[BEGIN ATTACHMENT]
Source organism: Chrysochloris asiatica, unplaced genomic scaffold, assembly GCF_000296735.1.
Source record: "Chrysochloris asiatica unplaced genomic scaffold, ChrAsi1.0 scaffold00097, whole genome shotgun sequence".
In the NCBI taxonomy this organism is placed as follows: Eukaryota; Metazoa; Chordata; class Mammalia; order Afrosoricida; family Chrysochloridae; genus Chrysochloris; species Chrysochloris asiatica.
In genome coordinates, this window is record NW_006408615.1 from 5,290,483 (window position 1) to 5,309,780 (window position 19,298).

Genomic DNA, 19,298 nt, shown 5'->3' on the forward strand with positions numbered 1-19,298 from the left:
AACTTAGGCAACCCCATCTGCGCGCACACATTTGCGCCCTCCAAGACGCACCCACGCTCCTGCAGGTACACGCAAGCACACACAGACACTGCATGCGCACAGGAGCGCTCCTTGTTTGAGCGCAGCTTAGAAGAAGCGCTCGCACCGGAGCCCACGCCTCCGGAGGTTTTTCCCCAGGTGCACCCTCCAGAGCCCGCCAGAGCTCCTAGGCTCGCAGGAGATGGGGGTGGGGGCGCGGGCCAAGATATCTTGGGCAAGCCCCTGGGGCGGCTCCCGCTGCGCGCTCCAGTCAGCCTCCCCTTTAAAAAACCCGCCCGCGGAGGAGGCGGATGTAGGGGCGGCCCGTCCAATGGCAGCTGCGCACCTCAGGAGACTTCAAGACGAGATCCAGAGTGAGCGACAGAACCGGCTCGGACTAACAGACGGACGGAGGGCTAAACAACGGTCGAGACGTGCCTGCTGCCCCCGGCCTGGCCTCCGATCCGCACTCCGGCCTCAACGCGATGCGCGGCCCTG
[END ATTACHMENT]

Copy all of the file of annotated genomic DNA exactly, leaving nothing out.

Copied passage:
Source organism: Chrysochloris asiatica, unplaced genomic scaffold, assembly GCF_000296735.1.
Source record: "Chrysochloris asiatica unplaced genomic scaffold, ChrAsi1.0 scaffold00097, whole genome shotgun sequence".
In the NCBI taxonomy this organism is placed as follows: Eukaryota; Metazoa; Chordata; class Mammalia; order Afrosoricida; family Chrysochloridae; genus Chrysochloris; species Chrysochloris asiatica.
In genome coordinates, this window is record NW_006408615.1 from 5,290,483 (window position 1) to 5,309,780 (window position 19,298).

Genomic DNA, 19,298 nt, shown 5'->3' on the forward strand with positions numbered 1-19,298 from the left:
AACTTAGGCAACCCCATCTGCGCGCACACATTTGCGCCCTCCAAGACGCACCCACGCTCCTGCAGGTACACGCAAGCACACACAGACACTGCATGCGCACAGGAGCGCTCCTTGTTTGAGCGCAGCTTAGAAGAAGCGCTCGCACCGGAGCCCACGCCTCCGGAGGTTTTTCCCCAGGTGCACCCTCCAGAGCCCGCCAGAGCTCCTAGGCTCGCAGGAGATGGGGGTGGGGGCGCGGGCCAAGATATCTTGGGCAAGCCCCTGGGGCGGCTCCCGCTGCGCGCTCCAGTCAGCCTCCCCTTTAAAAAACCCGCCCGCGGAGGAGGCGGATGTAGGGGCGGCCCGTCCAATGGCAGCTGCGCACCTCAGGAGACTTCAAGACGAGATCCAGAGTGAGCGACAGAACCGGCTCGGACTAACAGACGGACGGAGGGCTAAACAACGGTCGAGACGTGCCTGCTGCCCCCGGCCTGGCCTCCGATCCGCACTCCGGCCTCAACGCGATGCGCGGCCCTG